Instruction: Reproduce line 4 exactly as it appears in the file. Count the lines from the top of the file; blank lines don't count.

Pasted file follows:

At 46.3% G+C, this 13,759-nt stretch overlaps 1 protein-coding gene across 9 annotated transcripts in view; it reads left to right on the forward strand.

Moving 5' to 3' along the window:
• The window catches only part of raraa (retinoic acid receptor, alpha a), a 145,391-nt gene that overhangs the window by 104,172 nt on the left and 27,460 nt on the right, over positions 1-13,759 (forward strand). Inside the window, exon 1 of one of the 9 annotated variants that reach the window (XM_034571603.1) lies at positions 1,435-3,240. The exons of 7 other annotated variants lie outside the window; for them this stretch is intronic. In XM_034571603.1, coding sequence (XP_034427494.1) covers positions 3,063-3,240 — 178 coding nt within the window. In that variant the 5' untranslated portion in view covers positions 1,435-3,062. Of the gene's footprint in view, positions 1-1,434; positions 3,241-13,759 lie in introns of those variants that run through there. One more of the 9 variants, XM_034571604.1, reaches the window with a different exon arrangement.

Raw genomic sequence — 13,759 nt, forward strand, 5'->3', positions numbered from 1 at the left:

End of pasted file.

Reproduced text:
Raw genomic sequence — 13,759 nt, forward strand, 5'->3', positions numbered from 1 at the left: